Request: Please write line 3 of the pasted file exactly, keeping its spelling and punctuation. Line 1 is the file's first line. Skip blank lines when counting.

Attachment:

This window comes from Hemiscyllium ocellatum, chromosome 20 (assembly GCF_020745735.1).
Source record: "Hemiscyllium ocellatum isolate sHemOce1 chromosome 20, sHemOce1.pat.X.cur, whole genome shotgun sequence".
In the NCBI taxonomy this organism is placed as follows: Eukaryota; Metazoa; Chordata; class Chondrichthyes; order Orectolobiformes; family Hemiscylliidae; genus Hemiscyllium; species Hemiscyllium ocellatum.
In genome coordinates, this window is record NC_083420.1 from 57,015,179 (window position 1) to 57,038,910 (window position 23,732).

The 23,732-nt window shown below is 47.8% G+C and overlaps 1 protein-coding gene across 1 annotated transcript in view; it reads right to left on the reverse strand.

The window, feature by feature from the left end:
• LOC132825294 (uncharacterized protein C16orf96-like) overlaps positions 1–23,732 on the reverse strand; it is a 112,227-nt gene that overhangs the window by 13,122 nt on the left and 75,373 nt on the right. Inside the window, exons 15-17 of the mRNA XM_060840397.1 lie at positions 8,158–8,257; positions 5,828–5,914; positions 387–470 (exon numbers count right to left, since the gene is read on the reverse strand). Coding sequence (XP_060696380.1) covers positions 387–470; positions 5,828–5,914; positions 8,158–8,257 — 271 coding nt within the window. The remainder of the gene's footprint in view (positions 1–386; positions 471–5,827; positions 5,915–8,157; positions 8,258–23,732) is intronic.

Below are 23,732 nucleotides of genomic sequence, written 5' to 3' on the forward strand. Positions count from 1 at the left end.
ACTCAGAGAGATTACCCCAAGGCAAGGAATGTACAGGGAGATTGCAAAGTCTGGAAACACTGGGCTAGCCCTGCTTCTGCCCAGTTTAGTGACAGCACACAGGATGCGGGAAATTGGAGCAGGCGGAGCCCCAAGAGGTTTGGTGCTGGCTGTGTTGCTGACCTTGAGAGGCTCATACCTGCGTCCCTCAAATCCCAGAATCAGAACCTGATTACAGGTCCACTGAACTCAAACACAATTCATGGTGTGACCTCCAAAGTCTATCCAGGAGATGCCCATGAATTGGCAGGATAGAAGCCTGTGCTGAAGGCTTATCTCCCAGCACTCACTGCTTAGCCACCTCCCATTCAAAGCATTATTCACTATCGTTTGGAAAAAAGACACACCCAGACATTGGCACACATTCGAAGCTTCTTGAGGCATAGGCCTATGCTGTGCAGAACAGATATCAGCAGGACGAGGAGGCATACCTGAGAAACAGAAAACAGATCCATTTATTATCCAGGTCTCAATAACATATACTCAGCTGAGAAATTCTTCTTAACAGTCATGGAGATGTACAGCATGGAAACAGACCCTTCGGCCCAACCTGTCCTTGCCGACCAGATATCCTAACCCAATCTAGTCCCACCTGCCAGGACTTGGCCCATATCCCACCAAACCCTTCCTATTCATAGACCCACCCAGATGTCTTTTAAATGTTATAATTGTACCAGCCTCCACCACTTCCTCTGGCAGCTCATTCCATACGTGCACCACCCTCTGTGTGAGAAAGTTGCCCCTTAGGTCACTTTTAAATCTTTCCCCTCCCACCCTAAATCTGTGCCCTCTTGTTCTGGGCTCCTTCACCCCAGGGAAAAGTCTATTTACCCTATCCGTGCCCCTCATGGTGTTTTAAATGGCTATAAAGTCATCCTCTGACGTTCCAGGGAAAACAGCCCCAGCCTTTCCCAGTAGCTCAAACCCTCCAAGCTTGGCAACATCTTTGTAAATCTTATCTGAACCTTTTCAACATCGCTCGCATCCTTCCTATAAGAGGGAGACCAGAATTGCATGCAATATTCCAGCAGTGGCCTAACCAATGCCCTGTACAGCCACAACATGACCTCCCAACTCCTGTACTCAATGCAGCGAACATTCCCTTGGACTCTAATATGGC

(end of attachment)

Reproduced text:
In the NCBI taxonomy this organism is placed as follows: Eukaryota; Metazoa; Chordata; class Chondrichthyes; order Orectolobiformes; family Hemiscylliidae; genus Hemiscyllium; species Hemiscyllium ocellatum.